- Abe Statement Set to Face History?
NHK today reports on the likely content of Prime Minister Abe Shinzō’s August 15 statement to mark the seventieth anniversary of the end of World War II. According to an informed source, the text of the Abe statement will include certain key phrases from previous prime ministers’ statements, including those by Murayama Tomiichi in 1995 and Koizumi Jun’ichirō in 2005.
The source states that the current draft of the statement to go out at the end of this week will include terms like 痛切な反省 (tsūsetsu na hansei, “feelings of deep remorse”) and 植民地支配 (shokuminchi shihai, “colonial rule”), as well as お詫び (owabi, “apology”) and 侵略 (shinryaku, often meaning “invasion” and in previous statements translated as “aggression”).
The inclusion of these terms in the statement would be a welcome surprise to many who fear that Abe intends to speak primarily of Japan’s postwar record of pacifism and international contributions while glossing over its historical actions in the period leading up to its 1945 defeat.
In crafting the statement, Abe has been advised by the Advisory Panel on the History of the Twentieth Century and on Japan’s Role and World Order in the Twenty-first Century, a commission that met for the first time in February this year to discuss issues including the appropriate content for a seventieth-anniversary statement. (In March, Michael Cucek posted a good overview of that group and its membership on the East Asia Forum website.)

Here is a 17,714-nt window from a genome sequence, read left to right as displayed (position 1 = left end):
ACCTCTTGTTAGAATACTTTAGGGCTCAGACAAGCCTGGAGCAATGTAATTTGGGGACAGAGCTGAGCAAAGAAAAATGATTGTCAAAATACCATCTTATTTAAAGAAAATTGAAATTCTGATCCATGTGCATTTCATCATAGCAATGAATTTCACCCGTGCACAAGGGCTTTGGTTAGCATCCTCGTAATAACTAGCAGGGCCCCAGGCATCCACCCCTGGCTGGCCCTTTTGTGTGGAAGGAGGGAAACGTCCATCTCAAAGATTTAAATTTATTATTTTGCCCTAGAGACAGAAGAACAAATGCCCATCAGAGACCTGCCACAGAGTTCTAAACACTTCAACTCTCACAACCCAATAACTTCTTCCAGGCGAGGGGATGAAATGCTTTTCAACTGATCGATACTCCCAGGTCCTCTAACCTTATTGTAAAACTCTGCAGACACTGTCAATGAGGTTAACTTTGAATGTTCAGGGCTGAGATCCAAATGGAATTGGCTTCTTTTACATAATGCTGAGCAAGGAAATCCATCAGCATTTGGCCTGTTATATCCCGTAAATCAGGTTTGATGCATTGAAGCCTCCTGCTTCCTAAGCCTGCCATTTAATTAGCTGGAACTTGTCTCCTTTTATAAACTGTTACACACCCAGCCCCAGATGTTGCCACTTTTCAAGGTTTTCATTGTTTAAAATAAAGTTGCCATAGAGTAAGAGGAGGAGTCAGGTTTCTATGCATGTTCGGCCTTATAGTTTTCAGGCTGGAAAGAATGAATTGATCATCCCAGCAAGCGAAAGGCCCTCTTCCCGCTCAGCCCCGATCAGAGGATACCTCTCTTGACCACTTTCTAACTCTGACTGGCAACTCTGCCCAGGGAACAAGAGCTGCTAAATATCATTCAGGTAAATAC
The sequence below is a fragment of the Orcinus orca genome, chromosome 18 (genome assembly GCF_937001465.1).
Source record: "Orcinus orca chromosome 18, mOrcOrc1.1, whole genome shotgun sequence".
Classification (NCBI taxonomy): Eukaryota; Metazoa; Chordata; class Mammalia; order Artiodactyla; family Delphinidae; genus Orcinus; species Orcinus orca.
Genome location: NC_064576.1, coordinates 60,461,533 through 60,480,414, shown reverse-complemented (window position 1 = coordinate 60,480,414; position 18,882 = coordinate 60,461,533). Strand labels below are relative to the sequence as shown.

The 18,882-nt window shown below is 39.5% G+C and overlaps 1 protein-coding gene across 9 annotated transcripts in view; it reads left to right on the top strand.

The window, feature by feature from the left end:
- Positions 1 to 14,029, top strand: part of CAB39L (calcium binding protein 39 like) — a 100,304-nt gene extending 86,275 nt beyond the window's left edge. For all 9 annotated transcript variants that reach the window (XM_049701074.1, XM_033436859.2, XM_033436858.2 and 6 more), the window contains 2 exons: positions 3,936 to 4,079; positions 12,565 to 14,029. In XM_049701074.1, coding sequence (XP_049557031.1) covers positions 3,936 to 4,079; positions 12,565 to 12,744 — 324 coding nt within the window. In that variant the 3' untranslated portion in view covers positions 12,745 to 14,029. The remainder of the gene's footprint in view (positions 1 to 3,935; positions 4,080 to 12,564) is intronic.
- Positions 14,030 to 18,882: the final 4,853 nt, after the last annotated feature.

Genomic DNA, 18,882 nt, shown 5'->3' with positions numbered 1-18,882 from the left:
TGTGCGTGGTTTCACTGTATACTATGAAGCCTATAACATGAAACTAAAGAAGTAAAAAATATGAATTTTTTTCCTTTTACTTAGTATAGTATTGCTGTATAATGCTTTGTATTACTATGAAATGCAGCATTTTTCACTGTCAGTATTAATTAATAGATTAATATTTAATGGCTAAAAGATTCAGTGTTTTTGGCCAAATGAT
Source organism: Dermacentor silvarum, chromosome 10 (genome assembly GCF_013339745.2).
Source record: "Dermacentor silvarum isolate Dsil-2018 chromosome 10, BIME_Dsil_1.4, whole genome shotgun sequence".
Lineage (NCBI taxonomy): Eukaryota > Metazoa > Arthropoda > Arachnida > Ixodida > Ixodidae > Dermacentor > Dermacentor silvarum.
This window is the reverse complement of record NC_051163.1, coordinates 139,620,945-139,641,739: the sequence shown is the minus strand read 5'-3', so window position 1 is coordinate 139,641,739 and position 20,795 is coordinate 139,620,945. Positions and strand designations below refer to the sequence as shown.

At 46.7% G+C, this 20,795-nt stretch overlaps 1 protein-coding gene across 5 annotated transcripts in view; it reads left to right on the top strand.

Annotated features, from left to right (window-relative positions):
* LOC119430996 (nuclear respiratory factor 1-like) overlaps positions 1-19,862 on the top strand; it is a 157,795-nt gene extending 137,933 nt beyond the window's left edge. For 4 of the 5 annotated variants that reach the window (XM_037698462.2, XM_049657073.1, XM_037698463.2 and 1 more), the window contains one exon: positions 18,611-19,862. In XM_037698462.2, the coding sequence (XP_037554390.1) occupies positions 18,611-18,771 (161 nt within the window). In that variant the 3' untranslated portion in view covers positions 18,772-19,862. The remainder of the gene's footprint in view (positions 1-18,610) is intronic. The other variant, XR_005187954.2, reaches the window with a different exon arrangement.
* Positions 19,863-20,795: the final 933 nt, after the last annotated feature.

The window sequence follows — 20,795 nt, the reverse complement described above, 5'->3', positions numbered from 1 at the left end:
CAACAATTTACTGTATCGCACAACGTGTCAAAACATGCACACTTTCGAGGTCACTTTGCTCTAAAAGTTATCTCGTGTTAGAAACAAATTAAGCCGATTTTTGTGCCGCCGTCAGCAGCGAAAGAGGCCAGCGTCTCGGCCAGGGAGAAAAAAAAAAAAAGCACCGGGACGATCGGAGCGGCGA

If today’s report holds true, and the prime minister manages to uphold the spirit of previous statements while also touching on the forward-looking elements he seeks to include, the statement this summer could manage to please more observers than expected. The NHK story also quotes an administration official as saying: “There may be some who have complaints about the minor details, but on the whole, it seems like a text that the great majority of the Japanese people can support.” Work is underway on finalizing the wording of the statement, which will be approved by the cabinet before its publication later this week.
(Banner photo: Prime Minister Abe [right] receives the Advisory Panel’s final report on August 6 from commission chair Nishimuro Taizō [center] and deputy chair Kitaoka Shin’ichi [left]. © Jiji.)
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